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  • marc.snoeys
    marc.snoeys
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    Sergiy (5/22/2013)
    marc.snoeys (5/17/2013)
    That's basically my point :-)

    There is nothing wrong with the INSERT-statement at all.

    But, my personal opinion is that it would be more intuitive to be able to write an INSERT-statement just like an UPDATE-statement.


    But that's merely a discussion on improvement/addition of syntax.


    Try to insert 2 or more records using your proposed syntax.

    Or implement a check for existence of a key value in the table.

    I could hardly name it any kind of improvement.


    That's a non-argument because you can't insert two or more records with the VALUES-syntax as well ;-)

    "Walking on water and developing software from a specification are easy if both are frozen." -- Edward V. Berard, "Life-Cycle Approaches"
    marc.snoeys
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    mister.magoo (5/22/2013)
    marc.snoeys (5/17/2013)
    That's basically my point :-)

    There is nothing wrong with the INSERT-statement at all.

    But, my personal opinion is that it would be more intuitive to be able to write an INSERT-statement just like an UPDATE-statement.


    But that's merely a discussion on improvement/addition of syntax.


    There is nothing preventing you from doing something like this:


    insert mytable(col1,col2,col3,col4)
    select
    col1 = myothertable.col3
    , col2 = getdate()
    , col3 = newid()
    , col4 = 'foo'
    from myothertable
    where foo='bar';



    If you find that more readable, you can handle it like that, but this doesn't guarantee that what you alias as col2 actually ends up in col2 - that relies on your good skills.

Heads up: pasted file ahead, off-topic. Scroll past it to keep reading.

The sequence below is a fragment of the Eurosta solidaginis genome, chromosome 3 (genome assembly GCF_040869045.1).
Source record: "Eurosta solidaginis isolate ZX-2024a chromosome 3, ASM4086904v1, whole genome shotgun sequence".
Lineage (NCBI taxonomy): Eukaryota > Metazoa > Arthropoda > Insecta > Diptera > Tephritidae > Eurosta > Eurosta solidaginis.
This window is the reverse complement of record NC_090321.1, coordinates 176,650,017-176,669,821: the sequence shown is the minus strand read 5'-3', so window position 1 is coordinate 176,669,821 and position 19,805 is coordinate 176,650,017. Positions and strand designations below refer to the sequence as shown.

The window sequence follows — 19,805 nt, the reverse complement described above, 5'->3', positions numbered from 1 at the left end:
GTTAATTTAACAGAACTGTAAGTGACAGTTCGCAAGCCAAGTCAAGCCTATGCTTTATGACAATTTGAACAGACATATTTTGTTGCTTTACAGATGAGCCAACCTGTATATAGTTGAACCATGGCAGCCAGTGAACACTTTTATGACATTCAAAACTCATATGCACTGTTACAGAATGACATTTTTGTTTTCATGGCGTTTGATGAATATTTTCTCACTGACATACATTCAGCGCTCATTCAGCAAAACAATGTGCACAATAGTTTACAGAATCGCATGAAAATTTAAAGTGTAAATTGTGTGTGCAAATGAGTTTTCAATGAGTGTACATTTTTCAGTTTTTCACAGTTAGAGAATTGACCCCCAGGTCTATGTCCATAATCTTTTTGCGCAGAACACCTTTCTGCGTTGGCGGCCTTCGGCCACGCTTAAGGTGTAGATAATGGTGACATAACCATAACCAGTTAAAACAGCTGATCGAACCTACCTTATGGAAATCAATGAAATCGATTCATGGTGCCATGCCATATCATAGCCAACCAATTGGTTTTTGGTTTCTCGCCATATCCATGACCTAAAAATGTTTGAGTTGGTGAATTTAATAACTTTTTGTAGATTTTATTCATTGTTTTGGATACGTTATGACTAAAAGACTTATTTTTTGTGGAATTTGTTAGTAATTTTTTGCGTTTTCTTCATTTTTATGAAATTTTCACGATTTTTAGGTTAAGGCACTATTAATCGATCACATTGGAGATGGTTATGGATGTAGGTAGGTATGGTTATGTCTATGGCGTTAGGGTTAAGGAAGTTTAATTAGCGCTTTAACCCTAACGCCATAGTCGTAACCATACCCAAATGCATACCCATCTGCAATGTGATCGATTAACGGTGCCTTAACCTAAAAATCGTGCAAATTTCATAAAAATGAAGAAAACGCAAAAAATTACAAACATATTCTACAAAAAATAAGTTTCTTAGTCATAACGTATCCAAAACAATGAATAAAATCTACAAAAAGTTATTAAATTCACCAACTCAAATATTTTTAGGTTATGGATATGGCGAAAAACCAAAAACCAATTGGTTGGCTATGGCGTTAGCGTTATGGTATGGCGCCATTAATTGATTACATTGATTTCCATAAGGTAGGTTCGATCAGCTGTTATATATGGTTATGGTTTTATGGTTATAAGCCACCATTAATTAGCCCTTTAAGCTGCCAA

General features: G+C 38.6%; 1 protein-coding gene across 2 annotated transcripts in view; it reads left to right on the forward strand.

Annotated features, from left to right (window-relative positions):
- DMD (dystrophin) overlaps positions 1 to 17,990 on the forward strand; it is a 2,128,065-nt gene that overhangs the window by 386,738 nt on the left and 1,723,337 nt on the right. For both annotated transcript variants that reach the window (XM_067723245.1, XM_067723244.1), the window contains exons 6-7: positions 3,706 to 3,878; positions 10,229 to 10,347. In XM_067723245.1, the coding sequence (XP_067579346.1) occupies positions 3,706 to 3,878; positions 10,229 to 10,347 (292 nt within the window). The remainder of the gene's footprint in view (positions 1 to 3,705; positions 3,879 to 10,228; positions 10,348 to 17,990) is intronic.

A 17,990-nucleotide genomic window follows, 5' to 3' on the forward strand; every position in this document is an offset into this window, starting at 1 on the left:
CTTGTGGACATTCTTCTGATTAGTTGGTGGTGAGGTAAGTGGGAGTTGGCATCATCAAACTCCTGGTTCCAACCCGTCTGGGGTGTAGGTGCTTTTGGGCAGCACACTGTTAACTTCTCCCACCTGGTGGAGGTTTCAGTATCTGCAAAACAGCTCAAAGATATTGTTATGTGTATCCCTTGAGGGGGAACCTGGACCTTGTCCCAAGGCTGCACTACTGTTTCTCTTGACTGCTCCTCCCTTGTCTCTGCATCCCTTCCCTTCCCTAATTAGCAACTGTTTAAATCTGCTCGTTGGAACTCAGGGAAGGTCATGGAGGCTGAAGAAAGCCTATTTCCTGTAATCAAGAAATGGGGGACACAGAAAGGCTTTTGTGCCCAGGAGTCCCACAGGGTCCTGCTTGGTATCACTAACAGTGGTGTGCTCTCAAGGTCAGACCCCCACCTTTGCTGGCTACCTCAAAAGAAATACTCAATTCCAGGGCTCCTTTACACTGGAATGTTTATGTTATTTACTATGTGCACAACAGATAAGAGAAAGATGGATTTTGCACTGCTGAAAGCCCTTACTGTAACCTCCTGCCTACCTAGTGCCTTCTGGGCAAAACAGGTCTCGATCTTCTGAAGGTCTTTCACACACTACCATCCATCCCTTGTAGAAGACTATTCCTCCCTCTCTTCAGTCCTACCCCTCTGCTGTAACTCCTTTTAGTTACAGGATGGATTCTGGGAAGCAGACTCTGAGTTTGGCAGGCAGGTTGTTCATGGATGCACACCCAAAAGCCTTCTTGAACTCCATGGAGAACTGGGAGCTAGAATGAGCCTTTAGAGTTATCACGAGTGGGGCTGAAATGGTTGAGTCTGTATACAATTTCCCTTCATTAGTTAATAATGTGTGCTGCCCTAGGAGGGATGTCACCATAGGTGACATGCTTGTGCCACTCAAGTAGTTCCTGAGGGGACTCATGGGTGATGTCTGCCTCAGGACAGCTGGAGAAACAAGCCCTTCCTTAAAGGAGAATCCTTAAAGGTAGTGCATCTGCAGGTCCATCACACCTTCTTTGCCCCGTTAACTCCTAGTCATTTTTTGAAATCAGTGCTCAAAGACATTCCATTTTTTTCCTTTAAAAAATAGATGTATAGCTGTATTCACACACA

Personally, if I have a large number of columns in an insert, I like to put the column name in a comment in the select:


    insert mytable(col1,col2,col3,col4)
    select
    myothertable.col3 -- col1
    , getdate() -- col2
    , newid() -- col3
    , 'foo' -- col4
    from myothertable
    where foo='bar';




    Playing the devil's advocate I could say that both your suggestions are a kind of mimicking the UPDATE-syntax with the INSERT :-)

    But the layout of the code is more important than the syntax.

    And I also use your second style of writing the INSERT-statement.
    I even put the column-names on a seperate line as well, with comment if it's appropriate.

    "Walking on water and developing software from a specification are easy if both are frozen." -- Edward V. Berard, "Life-Cycle Approaches"
    GilaMonster
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    marc.snoeys (5/22/2013)
    That's a non-argument because you can't insert two or more records with the VALUES-syntax as well ;-)


    Like this you mean?

    CREATE TABLE #test (
    ID INT
    )

    INSERT INTO #test (ID)
    VALUES (1), (2), (3), (4), (5), (6), (7), (8), (9), (10)

    SELECT * FROM #test AS t



    Gail Shaw
    Microsoft Certified Master: SQL Server, MVP, M.Sc (Comp Sci)
    SQL In The Wild: Discussions on DB performance with occasional diversions into recoverability

    We walk in the dark places no others will enter
    We stand on the bridge and no one may pass


    marc.snoeys
    marc.snoeys
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    GilaMonster (5/23/2013)
    marc.snoeys (5/22/2013)
    That's a non-argument because you can't insert two or more records with the VALUES-syntax as well ;-)


    Like this you mean?

    CREATE TABLE #test (
    ID INT
    )

    INSERT INTO #test (ID)
    VALUES (1), (2), (3), (4), (5), (6), (7), (8), (9), (10)

    SELECT * FROM #test AS t



    I stand corrected

    "Walking on water and developing software from a specification are easy if both are frozen." -- Edward V. Berard, "Life-Cycle Approaches"
    Go